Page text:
|Captains Log - Leg 4 - Mackay to Cairns
|9 - 15 April '02
||Well, here we are in Mackay, one of the prettiest towns in Queensland I think. Certainly one of the go ahead towns/cities with a civic council hell bent on making their streets a lush tropical paradise. The major industries appear to be sugar and cattle. While alongside in Mackay, we were visited by a group of international Charter vessel operators and agents from America and the Caribean. They were very impressed with everything, particularly the main purpose of the voyage itself.
Mackay proved very friendly to us and provided us with 4 more voyage crew for the trip to Townsville. The play proved very popular as well, both with schoolchildren and a group of elderly folk from a local nursing home. We sailed from Mackay on the 15th April bound for Bowen, Townsville and Cairns.
|15 April '02
||We slipped the wharf at 1315 after refuelling and spent 2 hours in Mackay Harbour doing fire drills and safety drills including getting the voyage crew aloft for the first time.
At 1600 we cleared Mackay Harbour and set a course for Scawfell Island some 25 miles away.and the second last island described by Flinders before he beat out through the reef to the open sea. We anchored for the night off Scawfell at 20deg 5.13 min x 149 deg 35.8 min. It's hard to believe we are only 35 miles from Mackay.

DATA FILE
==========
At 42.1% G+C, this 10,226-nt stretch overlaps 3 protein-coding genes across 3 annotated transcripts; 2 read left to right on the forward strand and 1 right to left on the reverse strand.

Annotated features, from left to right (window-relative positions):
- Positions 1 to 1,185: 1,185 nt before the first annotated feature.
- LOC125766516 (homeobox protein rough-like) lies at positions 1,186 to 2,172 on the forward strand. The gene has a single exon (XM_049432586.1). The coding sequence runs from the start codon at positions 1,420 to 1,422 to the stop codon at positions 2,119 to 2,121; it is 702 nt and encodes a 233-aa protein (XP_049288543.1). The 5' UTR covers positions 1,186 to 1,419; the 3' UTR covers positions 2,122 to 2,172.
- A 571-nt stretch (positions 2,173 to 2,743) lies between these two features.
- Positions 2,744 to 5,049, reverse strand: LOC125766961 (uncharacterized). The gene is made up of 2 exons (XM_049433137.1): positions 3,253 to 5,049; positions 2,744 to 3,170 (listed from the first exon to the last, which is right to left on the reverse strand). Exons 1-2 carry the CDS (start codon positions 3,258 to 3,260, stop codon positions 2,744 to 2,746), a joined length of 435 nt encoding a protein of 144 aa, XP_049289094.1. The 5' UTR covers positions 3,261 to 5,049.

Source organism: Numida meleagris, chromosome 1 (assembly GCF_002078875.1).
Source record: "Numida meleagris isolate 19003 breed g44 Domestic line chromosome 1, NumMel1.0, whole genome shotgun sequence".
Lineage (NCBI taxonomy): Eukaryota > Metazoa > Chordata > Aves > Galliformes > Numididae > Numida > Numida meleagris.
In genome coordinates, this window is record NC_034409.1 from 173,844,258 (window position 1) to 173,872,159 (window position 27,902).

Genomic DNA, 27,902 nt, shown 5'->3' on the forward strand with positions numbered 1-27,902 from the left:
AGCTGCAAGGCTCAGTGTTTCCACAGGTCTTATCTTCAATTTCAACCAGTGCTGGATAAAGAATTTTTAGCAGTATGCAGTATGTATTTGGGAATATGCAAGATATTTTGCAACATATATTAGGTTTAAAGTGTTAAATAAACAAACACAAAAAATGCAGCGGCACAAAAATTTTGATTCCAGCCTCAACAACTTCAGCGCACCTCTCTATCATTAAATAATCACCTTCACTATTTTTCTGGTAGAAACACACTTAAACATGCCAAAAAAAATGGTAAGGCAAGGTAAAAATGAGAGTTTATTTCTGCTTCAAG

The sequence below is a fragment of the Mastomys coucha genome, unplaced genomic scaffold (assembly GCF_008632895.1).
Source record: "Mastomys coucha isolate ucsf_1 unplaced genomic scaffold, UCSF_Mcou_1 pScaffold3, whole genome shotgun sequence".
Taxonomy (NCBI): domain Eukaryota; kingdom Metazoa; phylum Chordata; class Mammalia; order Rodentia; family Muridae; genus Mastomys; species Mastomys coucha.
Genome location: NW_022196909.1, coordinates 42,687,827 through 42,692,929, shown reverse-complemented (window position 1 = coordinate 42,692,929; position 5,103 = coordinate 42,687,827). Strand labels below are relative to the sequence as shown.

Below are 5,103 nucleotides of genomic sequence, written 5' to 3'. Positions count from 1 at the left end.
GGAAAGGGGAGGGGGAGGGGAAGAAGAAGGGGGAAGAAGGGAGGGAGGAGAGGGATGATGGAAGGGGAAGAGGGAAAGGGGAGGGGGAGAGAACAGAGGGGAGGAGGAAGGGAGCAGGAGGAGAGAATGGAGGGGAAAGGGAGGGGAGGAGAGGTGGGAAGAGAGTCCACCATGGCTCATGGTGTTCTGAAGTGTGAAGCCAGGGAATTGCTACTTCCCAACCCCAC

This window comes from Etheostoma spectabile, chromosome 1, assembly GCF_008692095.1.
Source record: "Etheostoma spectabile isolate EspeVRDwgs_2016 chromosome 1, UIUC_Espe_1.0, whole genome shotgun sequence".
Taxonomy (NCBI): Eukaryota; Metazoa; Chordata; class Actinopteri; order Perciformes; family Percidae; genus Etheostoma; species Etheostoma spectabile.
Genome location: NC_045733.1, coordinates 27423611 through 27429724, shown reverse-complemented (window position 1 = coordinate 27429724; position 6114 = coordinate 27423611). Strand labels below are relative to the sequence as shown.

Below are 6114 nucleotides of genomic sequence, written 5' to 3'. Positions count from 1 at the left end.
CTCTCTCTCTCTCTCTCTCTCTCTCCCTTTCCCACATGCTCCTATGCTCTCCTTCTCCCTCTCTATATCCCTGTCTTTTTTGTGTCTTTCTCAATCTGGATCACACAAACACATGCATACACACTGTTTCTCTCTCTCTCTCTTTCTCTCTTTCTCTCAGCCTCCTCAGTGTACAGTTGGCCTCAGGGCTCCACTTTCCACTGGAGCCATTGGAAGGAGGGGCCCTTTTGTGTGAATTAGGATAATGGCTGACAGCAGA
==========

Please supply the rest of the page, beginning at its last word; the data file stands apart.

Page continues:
|16 April '02
||At 1015, we weighed and proceeded to Calder Island some 5 miles away and the site of Flinders last landing place before exiting the reef area. Calder Island lies a bare 5 miles from Scawfell Island and at 1300 we anchored adjacent to some uncharted coral beds at 20 deg 45.9 x 149 deg 36.9. We touched an uncharted coral mound rising from 10.6 metres of water. No damage was done and we soon anchored in safe water and after launching the boat, sent the voyage crew ashore to climb in Flinders' footsteps.
Three turtles were sighted by the masthead lookout and several more were sighted alongside during the day. It rained steadily during the day and at 1600 the shore party returned tired and wet but elated at the success of the day.
|17 April '02
||Today is the 201st anniversary of the wedding of Matthew Flinders and Anne Chappel.We therefore decided to celebrate with a "wedding" on board. The Ship's dressup box was raided by all and sundry and at 10.00, the ceremony took place with much humour injected by all, in remembrance of the joyful occasion so long ago. It was a fitting end to the visit of the last landing place of Matthew Flinders on the East Coast. We, as had Flinders, weighed anchor and set all plain sail, heading for Bowen.